Court Rules Constitution Protects Right To Flip Off Police Officers

By Bill Galluccio

March 16, 2019

Police Officer Explaining Citation to Woman Driver

A federal appeals court ruled that you have a constitutional right to flip off police officers. The case stemmed from an incident in 2017 in which Debra Cruise-Gulyas was pulled over for speeding in Taylor, Michigan.

Officer Matthew Wayne Minard decided not to give her a speeding ticket. Instead, he wrote her a ticket for a minor moving violation. Cruise-Gulyas was not happy and gave him the middle finger as she drove away. Minard pulled her over again and wrote her a speeding ticket.

The U.S. Court of Appeals for the 6th Circuit ruled that the second stop was unconstitutional because Cruise-Gulyas was not violating any traffic laws when she was pulled over.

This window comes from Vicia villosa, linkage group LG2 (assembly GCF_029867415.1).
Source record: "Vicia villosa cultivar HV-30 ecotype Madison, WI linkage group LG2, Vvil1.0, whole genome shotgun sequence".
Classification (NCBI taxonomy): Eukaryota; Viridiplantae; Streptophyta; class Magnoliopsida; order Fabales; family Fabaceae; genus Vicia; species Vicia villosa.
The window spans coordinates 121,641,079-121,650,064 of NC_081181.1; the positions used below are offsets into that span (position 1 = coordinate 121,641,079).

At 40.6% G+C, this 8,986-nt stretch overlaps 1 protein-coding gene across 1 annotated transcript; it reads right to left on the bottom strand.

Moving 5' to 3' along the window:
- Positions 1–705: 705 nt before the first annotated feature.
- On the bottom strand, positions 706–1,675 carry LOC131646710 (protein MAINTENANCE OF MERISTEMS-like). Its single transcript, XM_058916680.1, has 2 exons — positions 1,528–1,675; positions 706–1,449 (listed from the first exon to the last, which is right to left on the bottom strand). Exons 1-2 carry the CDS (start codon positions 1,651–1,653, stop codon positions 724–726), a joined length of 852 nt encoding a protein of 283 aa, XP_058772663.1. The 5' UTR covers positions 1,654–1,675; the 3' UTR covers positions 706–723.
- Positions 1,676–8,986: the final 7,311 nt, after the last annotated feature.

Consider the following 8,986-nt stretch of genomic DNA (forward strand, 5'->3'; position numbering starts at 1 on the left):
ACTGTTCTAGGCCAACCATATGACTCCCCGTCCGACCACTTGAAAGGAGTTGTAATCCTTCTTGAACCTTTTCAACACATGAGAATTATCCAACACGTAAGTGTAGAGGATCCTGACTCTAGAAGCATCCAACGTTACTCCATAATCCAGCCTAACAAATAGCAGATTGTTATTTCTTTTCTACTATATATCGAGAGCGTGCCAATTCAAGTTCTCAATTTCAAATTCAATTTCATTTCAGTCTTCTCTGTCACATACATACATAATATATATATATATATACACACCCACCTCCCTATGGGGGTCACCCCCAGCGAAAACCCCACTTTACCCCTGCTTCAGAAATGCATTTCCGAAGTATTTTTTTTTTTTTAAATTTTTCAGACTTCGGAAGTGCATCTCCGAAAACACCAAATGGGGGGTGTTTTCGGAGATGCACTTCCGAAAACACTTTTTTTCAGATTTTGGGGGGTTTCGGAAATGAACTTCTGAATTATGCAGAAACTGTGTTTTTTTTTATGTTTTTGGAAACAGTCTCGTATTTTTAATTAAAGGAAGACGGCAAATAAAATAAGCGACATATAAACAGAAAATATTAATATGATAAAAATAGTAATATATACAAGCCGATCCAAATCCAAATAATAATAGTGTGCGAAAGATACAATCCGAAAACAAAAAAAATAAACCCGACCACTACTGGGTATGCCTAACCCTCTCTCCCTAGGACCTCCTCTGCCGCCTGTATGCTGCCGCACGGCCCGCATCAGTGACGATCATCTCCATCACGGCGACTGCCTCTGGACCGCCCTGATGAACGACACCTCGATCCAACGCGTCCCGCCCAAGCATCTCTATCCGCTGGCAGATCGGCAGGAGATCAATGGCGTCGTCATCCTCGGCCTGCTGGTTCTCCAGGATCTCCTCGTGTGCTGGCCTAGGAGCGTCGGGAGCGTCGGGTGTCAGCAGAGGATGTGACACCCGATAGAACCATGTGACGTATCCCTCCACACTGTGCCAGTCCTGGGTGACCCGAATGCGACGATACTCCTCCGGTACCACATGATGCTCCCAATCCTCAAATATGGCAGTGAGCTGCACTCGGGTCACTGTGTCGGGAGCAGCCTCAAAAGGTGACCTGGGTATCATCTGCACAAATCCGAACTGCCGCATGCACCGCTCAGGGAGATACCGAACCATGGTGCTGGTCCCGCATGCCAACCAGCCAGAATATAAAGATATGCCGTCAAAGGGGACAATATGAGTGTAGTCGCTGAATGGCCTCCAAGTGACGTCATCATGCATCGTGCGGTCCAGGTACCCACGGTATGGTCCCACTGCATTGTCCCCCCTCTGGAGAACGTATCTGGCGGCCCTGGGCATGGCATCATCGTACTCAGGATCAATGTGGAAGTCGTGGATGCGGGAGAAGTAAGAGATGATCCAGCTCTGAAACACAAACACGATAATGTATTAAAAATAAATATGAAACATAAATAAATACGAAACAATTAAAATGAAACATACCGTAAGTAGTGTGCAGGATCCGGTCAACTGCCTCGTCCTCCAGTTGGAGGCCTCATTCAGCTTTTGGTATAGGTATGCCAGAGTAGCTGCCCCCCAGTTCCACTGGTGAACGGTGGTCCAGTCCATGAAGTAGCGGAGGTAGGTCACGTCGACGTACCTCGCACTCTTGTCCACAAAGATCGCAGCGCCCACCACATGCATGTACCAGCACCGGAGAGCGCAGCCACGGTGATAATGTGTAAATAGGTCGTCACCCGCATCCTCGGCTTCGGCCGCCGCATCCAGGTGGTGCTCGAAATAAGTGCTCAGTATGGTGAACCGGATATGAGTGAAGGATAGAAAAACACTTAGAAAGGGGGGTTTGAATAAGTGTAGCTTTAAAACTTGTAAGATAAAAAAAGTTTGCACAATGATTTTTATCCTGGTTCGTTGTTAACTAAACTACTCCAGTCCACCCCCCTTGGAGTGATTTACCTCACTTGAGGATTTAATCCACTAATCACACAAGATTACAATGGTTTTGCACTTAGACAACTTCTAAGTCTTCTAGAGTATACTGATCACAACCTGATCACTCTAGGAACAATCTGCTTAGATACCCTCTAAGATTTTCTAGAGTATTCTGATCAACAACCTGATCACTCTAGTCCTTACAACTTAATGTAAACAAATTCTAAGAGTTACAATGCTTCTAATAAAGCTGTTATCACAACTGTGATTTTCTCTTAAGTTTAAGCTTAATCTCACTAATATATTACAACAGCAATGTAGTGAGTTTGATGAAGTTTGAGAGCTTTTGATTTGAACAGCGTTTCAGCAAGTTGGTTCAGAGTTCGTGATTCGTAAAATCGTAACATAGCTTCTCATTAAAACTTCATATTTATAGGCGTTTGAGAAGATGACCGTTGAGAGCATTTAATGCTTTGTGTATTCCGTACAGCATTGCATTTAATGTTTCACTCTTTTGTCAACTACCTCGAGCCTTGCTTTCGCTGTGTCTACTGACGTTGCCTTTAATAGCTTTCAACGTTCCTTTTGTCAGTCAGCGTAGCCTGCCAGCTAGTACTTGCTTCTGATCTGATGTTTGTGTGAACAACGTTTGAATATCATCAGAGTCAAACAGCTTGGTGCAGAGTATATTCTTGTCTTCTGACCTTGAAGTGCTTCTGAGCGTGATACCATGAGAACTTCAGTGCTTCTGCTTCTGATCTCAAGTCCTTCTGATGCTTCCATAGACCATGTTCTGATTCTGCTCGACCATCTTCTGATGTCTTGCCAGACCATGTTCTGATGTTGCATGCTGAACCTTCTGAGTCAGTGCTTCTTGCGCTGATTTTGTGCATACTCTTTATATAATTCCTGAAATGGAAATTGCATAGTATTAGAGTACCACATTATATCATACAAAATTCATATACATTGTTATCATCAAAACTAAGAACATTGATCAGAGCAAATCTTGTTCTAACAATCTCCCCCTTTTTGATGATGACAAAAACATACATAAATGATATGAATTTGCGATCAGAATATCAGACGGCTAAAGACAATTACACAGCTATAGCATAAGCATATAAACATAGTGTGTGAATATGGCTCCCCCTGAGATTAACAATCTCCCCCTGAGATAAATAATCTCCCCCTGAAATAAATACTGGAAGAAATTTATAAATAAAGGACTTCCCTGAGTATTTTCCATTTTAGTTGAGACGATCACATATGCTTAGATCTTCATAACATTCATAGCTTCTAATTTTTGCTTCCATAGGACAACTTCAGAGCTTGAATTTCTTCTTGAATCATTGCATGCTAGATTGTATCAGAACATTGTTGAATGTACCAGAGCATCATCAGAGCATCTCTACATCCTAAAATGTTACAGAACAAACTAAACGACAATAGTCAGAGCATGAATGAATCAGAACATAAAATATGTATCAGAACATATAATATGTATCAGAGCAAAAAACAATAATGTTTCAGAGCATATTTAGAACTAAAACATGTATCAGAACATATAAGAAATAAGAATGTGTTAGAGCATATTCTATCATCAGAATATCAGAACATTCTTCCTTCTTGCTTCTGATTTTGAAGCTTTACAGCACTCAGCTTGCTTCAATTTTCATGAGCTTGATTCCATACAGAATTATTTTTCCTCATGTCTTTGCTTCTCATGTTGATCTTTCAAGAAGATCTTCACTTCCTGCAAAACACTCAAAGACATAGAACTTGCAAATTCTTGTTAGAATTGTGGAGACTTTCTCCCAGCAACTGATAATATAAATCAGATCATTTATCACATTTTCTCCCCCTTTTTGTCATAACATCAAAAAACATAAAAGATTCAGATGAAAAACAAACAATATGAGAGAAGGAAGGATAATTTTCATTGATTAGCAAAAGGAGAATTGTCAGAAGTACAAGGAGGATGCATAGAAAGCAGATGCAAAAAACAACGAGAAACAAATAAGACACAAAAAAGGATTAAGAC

“As alleged, the first stop had ended, a constitutionally significant event, before the officer initiated the second, unjustified stop,” Judge Jeffrey Sutton wrote.

The court found that Cruise-Gulyas had a First Amendment right to give Minard the middle finger and that the stop was a violation of her Fourth Amendment rights.

“Any reasonable officer would know that a citizen who raises her middle finger engages in speech protected by the First Amendment,” Sutton wrote.

Photo: Getty Images

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